It is not enough to ask "Did I teach speaking up?" More importantly we must ask, "Did the staff learn it?"
(PRWEB) May 29, 2014
Aviation flight crews, military special operations forces, heavy construction crews, and healthcare teams all have the same issue... difficulty creating a culture where it is both safe and expected to cross-check one another and speak up using stop-the-line language when it is needed.
Steve Harden, CEO of LifeWings patient safety consulting firm, has been teaching organizations how to create this culture for over 25 years.
Here are the steps to getting a staff to speak up that Mr. Harden says absolutely can’t be ignored.
1. The best results with stop-the-line language occur when the "Concern Statement" uses a phrase that is agreed upon in advance by the frontline staff.
The phrase, "I'm concerned," or “I'm uncomfortable," or whatever is used, should not be an edict handed down by administration, but an "agreement" made by staff during interdisciplinary training.
2. Wildly successful organizations will make an agreement about which Concern Statement to use during training sessions that include the unit's physicians.
There is nothing more powerful for your staff than to hear the physicians say to them, "Yes, this is the way I want you to speak up with your concerns. I will be listening for that language."
3. Most organizations over the years have chosen "I need clarity" for those instances where the patient is awake, or the patient's family is in ear shot.
Recently Mr. harden worked with a large L&D unit in an AMC (where patients are most always awake, or family members are nearby) that was very creative and decided as an interdisciplinary team - including physicians - that their phrase would be "Let's have a team check."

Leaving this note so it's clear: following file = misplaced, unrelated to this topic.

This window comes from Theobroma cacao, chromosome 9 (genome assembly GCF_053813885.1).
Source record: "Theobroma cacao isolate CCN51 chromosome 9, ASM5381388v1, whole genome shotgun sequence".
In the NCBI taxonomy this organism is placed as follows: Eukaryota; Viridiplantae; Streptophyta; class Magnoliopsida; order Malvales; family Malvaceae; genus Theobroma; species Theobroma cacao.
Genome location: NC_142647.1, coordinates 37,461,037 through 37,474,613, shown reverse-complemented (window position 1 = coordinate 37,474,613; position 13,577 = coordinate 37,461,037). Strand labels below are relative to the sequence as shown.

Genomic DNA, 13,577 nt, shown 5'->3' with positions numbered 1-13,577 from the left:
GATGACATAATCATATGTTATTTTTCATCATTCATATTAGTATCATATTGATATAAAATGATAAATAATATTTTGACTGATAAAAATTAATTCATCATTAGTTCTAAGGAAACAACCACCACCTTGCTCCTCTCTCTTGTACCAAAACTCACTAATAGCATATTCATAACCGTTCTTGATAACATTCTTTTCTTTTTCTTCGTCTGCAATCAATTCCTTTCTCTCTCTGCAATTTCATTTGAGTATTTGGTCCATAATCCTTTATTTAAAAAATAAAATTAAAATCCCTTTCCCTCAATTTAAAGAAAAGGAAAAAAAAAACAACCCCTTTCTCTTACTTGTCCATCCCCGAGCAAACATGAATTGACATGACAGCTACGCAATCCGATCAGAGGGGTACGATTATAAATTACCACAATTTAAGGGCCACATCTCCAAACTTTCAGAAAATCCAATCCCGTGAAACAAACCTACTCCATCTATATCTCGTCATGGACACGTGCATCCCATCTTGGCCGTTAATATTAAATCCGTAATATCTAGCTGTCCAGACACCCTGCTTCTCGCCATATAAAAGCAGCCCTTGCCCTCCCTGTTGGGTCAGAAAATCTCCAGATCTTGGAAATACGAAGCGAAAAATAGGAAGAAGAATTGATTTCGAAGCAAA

4. When the patient is asleep, or not in the immediate vicinity, most teams choose the phrase, "I'm concerned." "I'm uncomfortable" is a distant second.
One large OR unit Mr. harden worked with in south Florida chose the term "Delta." It has been very successful for them.
5. No matter which phrase is chosen, staff will only use it after much practice, so that the words roll off their tongue with ease.
Muscle memory is paramount. There can never be too many drills on using the concern statement. LifeWings offers a simple set of training materials to use in these drills. Click this link for a sample of drills.
6. The most common reason from staff on why they didn't speak up is, "Administration won't support me."
This is a powerful and enduring belief and will require constant effort by administration to change. One of the most effective ways to create a change in this belief is a systematic "Good Catch" program where speaking up behavior is loudly celebrated and publicly rewarded. Mr Harden says that " based on my experiences here, I would venture to say that you are not likely to change the belief until you implement such a system."
7. It is not enough to informally implement such language.
The requirement to speak up, and the language that should be used, must also be embedded in all the documents that describe how work is done in the facility. Policy & Procedures, job descriptions, annual performance reviews, interviewing procedures for new staff, mentoring and precepting programs, on-boarding materials, and simulation programs should all reflect the language desired and the requirement to use it.
8. It is not enough to ask, "Did I teach speaking up?"
More importantly, we must ask, "Did the staff learn it?" Healthcare facilities that implement all eight of these tips have the greatest probability of quickly and sustainably changing their culture.
For more information on team skills training visit http://www.SaferPatients.com.
LifeWings Partners, LLC is a team of physicians, nurses, Toyota-trained Lean experts, health risk managers, astronauts, military surgeons, and flight crews. Our team was the first in the United States to study the best practices of organizations with high reliability, and successfully adapt their strategies for use in healthcare. We have distilled the methodology used in commercial aviation, military aircraft carriers, nuclear submarines, and cutting-edge manufacturing to assist healthcare organizations create safe, efficient, and high quality hospitals and clinics.